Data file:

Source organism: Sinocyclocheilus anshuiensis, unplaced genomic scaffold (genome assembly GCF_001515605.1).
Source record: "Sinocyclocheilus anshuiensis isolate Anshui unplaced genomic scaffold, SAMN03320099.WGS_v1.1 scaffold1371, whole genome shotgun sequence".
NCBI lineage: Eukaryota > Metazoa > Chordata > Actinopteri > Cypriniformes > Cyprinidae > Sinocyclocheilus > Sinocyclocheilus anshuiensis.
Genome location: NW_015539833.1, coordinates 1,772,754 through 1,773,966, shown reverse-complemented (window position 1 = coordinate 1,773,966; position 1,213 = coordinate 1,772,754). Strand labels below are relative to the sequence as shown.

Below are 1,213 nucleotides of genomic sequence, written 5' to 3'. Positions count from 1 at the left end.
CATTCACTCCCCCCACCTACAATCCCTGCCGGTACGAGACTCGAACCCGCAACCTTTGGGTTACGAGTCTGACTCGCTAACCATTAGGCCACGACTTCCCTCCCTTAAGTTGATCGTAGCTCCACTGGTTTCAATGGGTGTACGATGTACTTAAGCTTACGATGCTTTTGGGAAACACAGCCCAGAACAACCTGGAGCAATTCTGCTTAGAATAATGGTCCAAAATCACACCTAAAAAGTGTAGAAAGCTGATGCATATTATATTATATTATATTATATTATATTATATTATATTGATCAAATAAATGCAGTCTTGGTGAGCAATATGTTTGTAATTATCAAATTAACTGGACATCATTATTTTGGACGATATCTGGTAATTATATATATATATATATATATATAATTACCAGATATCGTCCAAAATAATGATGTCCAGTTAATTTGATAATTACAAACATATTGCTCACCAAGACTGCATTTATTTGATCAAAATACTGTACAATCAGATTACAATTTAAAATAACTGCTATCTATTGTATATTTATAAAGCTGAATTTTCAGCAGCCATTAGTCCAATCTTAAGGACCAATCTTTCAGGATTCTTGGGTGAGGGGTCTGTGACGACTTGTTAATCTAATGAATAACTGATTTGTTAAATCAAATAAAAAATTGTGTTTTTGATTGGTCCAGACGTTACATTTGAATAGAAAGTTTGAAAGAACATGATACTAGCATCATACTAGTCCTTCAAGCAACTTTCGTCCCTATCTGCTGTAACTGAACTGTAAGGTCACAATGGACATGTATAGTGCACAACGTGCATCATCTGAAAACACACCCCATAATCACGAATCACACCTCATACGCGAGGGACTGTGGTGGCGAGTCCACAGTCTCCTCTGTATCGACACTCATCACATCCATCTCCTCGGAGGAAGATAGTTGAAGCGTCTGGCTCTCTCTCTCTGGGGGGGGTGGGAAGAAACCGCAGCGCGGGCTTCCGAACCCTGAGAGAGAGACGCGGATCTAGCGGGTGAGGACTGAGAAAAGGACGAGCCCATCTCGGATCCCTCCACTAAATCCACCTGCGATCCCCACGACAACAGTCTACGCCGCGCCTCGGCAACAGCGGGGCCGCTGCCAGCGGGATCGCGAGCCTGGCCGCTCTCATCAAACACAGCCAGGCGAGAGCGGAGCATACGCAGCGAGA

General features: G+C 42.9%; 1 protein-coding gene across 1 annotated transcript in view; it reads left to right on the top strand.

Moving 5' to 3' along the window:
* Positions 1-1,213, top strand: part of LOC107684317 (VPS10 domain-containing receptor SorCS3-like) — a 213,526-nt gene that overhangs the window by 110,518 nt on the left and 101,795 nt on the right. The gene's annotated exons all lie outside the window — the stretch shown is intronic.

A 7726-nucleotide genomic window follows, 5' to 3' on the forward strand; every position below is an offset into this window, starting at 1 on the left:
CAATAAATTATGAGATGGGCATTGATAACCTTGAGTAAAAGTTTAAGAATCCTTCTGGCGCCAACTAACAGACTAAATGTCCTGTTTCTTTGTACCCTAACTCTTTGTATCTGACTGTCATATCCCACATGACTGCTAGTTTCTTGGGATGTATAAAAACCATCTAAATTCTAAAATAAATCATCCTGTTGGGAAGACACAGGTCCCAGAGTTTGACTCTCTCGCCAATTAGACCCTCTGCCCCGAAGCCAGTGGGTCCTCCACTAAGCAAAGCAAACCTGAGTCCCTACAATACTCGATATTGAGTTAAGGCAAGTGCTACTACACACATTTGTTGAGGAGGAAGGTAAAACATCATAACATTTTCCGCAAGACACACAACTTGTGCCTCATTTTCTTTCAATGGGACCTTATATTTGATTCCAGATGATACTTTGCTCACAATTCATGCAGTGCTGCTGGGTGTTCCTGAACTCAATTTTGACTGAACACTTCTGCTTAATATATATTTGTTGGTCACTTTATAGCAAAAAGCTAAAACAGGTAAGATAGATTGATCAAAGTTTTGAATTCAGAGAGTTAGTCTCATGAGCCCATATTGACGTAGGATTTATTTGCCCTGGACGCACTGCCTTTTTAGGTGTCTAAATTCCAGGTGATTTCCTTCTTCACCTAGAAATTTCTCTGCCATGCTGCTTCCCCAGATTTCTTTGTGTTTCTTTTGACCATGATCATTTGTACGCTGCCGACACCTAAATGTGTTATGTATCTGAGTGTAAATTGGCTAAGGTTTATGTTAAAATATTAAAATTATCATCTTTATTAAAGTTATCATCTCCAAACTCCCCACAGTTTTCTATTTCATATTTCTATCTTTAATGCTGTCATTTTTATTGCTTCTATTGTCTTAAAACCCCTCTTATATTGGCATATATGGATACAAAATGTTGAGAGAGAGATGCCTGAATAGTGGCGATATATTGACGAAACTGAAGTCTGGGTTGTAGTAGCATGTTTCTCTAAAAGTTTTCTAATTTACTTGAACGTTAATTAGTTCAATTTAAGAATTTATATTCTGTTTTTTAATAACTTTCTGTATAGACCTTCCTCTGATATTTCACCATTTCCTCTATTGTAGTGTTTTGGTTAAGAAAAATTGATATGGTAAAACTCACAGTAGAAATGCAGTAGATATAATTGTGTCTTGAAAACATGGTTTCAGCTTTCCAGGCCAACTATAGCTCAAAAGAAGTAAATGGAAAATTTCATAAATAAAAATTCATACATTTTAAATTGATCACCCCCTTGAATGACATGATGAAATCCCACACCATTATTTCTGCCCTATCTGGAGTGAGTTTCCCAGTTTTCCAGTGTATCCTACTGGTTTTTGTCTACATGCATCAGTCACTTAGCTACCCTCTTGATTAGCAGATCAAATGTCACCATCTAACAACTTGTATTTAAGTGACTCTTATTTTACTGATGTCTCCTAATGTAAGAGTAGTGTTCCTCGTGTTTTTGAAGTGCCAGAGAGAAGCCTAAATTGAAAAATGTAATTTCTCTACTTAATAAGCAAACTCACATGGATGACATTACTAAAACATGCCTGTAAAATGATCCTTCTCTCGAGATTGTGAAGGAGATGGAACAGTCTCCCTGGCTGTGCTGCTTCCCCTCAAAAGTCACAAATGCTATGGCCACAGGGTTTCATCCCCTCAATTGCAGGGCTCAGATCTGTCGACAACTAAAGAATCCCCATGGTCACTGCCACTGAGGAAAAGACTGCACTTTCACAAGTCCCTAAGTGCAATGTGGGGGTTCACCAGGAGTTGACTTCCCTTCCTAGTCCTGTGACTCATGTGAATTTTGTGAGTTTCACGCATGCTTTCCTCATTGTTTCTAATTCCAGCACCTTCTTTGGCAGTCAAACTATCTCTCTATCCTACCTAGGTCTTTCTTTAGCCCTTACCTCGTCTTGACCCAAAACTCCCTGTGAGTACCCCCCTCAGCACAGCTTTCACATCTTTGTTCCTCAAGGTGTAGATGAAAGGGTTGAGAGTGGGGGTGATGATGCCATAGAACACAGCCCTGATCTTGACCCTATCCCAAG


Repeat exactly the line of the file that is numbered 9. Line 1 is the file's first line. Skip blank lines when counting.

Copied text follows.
* Positions 1-1,213, top strand: part of LOC107684317 (VPS10 domain-containing receptor SorCS3-like) — a 213,526-nt gene that overhangs the window by 110,518 nt on the left and 101,795 nt on the right. The gene's annotated exons all lie outside the window — the stretch shown is intronic.